Hailed by the Chicago Reader as the Best New Play of 2011, Musical of the Living Dead takes audiences on a rip-roaring journey beyond the grave with its satirical send-ups of classic zombie films and musical theater. Now that their bodies have had one more year to decay, the play’s zombies return for a triumphant second run that promises even more brain-eating mayhem than the last. The curtain opens on 10 survivors of a recent zombie apocalypse, trapped in a farmhouse and willing to try anything to escape. Directors Marc Lewallen and Brad Younts gleefully fulfill horror-film conventions in selecting which cast members survive and which succumb to the screeching songs of the zombies, who have sewn up their larynxes to perform harmonized ditties in honor of Halloween. As musical trends rarely reach the deaf ears of the undead, the play’s soundtrack gathers inspiration from such disparate sources as George Gershwin, Green Day, and the werewolf doo-wop group that sometimes practices out of The Charnel House’s basement.
The seasoned and bourgeoning comedians featured at the King Day Comedy Tribute rattle off knee-slapping anecdotes while audiences indulge in Club E’s drink specials. Established funnyman Shawn Morgan, who has appeared on BET’s series Comic View, courts chuckles while discussing relatable topics such as salvaging relationships and making a birthday cake that can conceal a rattlesnake. Emerging jesters Laroyce Hawkins, Meechie Hall, and Calvin Evans—the latter of whom is the winner of WGN’s Next Big Comic Contest—open the evening with ice-breaking standup routines, prepping audiences and stomach muscles for an evening of belly laughs.
Riddles Comedy Club has been rolling out the laugh-barrels for more than 20 years, propelling standup stars such as Ellen DeGeneres, Drew Carey, and Martin Lawrence into the spotlight. Today’s deal treats visitors to the show of their choice between now and the end of May, plus tickets to any future show attended after the first show. In addition to entertaining the troops in Iraq, Al Del Bene (October 14–15) has accompanied Dane Cook on his Isolated Incident tour. Political satirist Tim Slagle (October 21–22) will give funny bones a pre-election tickling, and Trial by Laughter champ Mike Baldwin (October 28–29) plans to fill bellies with laughs before guests pack them with Thanksgiving stuffing. Instead of rehearsing their own standup routines for crowds of fickle mannequins, club-goers can practice them on Riddles’ friendly bartenders as they sip beers, martinis, or Long Island iced teas.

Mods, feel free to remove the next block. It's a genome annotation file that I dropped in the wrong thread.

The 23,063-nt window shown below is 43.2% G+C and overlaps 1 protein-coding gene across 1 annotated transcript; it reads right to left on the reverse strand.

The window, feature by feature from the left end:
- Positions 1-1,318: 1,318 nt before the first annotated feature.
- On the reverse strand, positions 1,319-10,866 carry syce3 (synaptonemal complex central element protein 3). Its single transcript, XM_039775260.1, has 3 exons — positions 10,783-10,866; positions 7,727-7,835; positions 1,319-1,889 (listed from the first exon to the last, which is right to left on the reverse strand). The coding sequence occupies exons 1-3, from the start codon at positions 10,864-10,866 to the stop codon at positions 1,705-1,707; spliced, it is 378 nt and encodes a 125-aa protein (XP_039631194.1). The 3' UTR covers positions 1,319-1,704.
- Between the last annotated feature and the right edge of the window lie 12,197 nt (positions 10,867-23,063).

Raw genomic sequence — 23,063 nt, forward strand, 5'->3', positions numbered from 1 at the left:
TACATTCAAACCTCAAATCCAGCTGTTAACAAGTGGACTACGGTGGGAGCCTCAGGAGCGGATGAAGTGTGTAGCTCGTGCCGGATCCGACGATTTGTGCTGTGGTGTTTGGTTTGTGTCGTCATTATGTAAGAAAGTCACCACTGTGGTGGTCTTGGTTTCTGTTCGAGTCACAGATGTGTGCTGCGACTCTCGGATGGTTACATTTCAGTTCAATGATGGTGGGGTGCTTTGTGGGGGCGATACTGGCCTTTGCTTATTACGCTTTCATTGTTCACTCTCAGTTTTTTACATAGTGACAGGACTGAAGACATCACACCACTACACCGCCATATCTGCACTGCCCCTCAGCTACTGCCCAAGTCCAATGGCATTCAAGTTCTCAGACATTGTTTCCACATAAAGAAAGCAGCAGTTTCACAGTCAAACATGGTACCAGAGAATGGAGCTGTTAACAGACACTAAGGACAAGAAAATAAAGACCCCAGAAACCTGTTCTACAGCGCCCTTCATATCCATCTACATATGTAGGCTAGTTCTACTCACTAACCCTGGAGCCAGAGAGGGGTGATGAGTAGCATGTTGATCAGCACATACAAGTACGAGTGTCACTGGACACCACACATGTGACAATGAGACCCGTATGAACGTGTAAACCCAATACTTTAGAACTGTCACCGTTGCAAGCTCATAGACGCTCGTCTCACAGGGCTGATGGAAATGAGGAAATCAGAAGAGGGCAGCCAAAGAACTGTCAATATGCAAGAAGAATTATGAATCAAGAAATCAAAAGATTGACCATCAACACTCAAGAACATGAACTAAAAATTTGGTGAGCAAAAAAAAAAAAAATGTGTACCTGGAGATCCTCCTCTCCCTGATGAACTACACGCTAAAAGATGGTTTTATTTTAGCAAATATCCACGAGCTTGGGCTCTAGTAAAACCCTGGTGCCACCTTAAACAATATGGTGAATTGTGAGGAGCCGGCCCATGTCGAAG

Hand-cut and -rubbed with award-winning seasoning, the wings at Cigars and Stripes are smoked for more than four hours before pit masters reheat them on the grill. Then, they toss them in your choice of homemade sauces, including a buffalo-style sauce made with cayenne and a super hot sauce made with peppers and molasses. The process is emblematic of the culinary team’s barbecue mastery, which they further showcase with entrees that change throughout the week, including hand-pulled pork marinated with pineapple and mango, slow-smoked for 13 hours, and topped with chipotle corn salsa. To complement those sauce-soaked bites, bartenders keep 13 beers on tap and stock tons more by the bottle, including Delirium Tremens and Founders Breakfast Stout. Comedians grace the bar’s stage twice weekly as part of a calendar that also includes regular movie nights, TV-nights, live music, and trivia, and once a year Cigars and Stripes trades chuckles for chills with their annual Freaktober Fest, which features beer tastings, tarot card readings, and screenings of scary movies, such as Beaches.
Gallery Cabaret is one of the few bars in Chicago where one can catch free music and comedy every night of the week. Slip into a vinyl booth and pay close attention to the act of the night. After all, The Smashing Pumpkins and Liz Phair both stopped here on their way to stardom.
The mission of The Sidebar Show is simple: host club-caliber comedians without the club. Inside Riverview Tavern's laid-back showroom, three Chicago standups produce sets featuring hand-picked talent from the local and national scenes. The relaxed atmosphere allows guests to kick back, sip on a beer, and watch the witty performers, free from worries such as drink minimums and bouncer-enforced laugh quotas.